Now Reading
Max Clifford says football is in ‘dark ages’ on gay players

Max Clifford says football is in ‘dark ages’ on gay players

Britain’s leading publicist Max Clifford has stated that football is in the ‘dark ages’ when it comes to gay and bisexual players.

He makes his comments in a BBC3 documentary screening on Monday (30 January) at 9pm, called Britain’s Gay Footballers.

In the documentary Amal Fashanu, niece of Justin Fashanau, the only ever openly gay British professional soccer player, who came out 20 years ago but soon after committed suicide, examines why no other gay player has followed in her uncle’s boots.

She hears chanting on the terraces at a Brighton match, where the team has been attacked with homophobic insults by rival fans due to the city’s highly visible lesbian, gay and bisexual population.

She also speaks to Matt Lucas, the openly gay comic who is a big soccer fan.

Max Clifford, who has helped several premiership football stars keep their sexuality secret, tells her that over 15 to 20 years he knows of half a dozen gay or bisexual professional players and has suspected many more. But he says none will come out.

‘When gay footballers have come to me over the years looking to protect their identity they have made it very clear to me that in their view their career would be over,’ he tells her.

He adds it would be ‘totally unacceptable’ in the changing room and that the players he has spoken to have feared they will be ‘ostracised’.

‘Also I think the mentality of other people in and around football goes back pretty much to the dark ages,’ he says.

However when Fashanu finally negotiates some access to straight premiership stars at south-London based club Millwall she learns that attitudes amongst many footballers may not be as bad as feared.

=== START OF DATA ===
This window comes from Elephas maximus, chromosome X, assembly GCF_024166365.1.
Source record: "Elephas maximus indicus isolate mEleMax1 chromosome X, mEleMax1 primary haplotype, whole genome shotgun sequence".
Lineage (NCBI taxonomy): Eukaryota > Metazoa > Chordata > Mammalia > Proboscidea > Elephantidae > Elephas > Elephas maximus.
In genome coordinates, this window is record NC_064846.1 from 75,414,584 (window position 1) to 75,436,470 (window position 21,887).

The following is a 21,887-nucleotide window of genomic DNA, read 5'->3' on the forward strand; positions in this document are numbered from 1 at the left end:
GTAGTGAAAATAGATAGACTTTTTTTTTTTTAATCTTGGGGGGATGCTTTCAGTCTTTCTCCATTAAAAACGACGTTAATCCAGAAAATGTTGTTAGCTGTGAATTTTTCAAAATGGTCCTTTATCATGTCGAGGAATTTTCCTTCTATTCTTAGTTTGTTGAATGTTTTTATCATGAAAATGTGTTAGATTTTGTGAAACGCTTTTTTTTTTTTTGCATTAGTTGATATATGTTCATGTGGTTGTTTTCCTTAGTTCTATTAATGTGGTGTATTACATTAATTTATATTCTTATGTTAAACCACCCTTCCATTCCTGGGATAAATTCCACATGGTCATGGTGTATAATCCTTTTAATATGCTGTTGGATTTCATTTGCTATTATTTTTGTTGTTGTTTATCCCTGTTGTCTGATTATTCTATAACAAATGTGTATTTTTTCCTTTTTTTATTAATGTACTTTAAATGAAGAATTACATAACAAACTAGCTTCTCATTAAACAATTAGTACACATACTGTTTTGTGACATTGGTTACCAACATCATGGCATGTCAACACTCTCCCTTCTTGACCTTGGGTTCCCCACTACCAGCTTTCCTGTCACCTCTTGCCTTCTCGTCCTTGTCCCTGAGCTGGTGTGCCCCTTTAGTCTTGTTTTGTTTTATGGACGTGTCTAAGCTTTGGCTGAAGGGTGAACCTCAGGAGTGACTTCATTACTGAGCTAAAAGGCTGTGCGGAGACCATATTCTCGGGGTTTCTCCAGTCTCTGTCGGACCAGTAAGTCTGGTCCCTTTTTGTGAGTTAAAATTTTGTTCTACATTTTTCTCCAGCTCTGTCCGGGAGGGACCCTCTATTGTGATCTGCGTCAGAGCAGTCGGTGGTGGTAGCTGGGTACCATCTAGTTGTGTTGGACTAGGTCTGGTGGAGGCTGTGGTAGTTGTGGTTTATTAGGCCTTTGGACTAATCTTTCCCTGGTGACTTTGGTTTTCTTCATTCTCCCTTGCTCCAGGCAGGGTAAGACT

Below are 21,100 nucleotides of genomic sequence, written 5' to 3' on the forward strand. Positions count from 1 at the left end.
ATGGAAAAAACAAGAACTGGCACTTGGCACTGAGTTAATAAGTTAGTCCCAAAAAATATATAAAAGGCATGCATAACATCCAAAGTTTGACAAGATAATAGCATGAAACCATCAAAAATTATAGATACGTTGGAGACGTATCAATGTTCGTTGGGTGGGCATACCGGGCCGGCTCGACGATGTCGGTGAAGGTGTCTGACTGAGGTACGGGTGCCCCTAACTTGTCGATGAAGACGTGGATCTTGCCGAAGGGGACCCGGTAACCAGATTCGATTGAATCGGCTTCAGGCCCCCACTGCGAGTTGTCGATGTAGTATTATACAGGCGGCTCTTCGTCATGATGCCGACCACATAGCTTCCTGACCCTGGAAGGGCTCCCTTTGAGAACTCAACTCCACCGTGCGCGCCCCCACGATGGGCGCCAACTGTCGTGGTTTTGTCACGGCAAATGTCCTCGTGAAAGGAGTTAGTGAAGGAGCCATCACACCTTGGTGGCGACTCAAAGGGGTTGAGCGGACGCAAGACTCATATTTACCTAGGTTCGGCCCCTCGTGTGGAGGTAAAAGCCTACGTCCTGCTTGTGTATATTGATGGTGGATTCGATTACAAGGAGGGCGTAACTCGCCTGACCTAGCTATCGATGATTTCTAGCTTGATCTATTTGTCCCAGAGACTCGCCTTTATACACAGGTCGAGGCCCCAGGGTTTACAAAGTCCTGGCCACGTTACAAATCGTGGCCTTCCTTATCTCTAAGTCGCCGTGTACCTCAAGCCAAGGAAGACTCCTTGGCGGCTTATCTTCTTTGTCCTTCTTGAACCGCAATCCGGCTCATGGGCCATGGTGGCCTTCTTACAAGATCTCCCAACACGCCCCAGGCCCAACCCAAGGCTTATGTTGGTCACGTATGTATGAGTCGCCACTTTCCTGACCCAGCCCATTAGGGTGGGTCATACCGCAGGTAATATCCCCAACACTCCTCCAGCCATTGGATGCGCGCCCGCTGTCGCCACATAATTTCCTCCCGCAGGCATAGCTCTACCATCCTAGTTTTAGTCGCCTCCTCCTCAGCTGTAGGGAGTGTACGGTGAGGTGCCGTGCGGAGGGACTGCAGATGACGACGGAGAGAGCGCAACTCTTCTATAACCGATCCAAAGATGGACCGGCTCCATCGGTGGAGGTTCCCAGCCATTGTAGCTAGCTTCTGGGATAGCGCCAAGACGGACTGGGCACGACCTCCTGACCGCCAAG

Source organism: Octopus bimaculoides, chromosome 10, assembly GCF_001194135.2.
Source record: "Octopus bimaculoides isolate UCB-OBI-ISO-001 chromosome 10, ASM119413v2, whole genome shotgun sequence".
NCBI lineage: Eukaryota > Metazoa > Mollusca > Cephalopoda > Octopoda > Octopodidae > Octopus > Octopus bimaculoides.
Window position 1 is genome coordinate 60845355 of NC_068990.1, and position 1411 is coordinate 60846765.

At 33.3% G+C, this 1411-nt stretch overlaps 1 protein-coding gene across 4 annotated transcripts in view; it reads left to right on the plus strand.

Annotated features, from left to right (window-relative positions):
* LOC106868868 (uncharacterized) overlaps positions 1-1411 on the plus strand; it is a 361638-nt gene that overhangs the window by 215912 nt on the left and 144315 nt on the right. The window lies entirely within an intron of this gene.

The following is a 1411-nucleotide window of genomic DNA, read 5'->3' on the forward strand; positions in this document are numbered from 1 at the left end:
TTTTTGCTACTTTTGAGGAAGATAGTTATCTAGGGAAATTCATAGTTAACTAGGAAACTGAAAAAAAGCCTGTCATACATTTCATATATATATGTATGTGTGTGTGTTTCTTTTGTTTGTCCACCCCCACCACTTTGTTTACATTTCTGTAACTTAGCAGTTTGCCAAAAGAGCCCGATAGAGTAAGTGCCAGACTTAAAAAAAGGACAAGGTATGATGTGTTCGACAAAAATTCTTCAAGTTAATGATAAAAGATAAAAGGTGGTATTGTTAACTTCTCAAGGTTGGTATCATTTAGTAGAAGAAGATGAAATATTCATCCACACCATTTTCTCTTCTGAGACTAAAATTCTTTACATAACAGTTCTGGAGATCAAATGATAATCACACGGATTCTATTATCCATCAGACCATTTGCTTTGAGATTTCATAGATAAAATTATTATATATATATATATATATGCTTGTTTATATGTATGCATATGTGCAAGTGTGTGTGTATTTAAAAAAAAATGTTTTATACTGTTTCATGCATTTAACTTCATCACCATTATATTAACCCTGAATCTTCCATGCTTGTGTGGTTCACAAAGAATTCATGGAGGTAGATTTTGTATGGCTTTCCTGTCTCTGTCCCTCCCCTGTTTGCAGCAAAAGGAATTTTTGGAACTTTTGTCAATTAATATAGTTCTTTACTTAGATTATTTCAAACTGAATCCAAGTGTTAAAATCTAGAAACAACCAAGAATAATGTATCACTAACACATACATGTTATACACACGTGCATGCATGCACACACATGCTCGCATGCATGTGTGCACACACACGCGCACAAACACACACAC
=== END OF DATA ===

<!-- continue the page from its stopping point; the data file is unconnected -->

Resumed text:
The premiership's most controversial and outspoken player, Joey Barton, who like Amal has a gay uncle, expresses 'pity' for his fellow professionals who lack the courage to speak out on the subject, but blames the homophobia on some of the 'archaic figures' who run the game.

The Gay Football Supporters Network (GFSN) has welcomed the documentary and said they were consulted on it.

GFSN chair Chris Basiurski, said: ‘We hope it stimulates debate on why professional players do not feel comfortable enough to be open about their sexuality. The UK is at the forefront of LGBT sport with the world's only national gay football league so it seems strange that the attitudes in the professional game are so far behind.’

The GFSN has consistently lobbied the Football Association (FA) and the government to help create a better environment in which lesbian, gay, bisexual and transgendered players can feel comfortable to 'come out' and live their lives openly.

There has been much criticism of the FA for dragging their feet on tackling homophobia in contrast to their extensive work on kicking racism out of the game. Despite this, amateur gay football is starting to flourish, the GFSN claims.

Basiurski adds: ‘We do however think it is important to emphasise that at the amateur level, LGBT participation in football is flourishing.

'The GFSN National League is the world's only national 11-a-side football league aimed at the LGBT community and currently has 15 teams from across the United Kingdom. Four gay football teams compete in the mainstream FA county leagues and many of our teams regularly play in international tournaments.’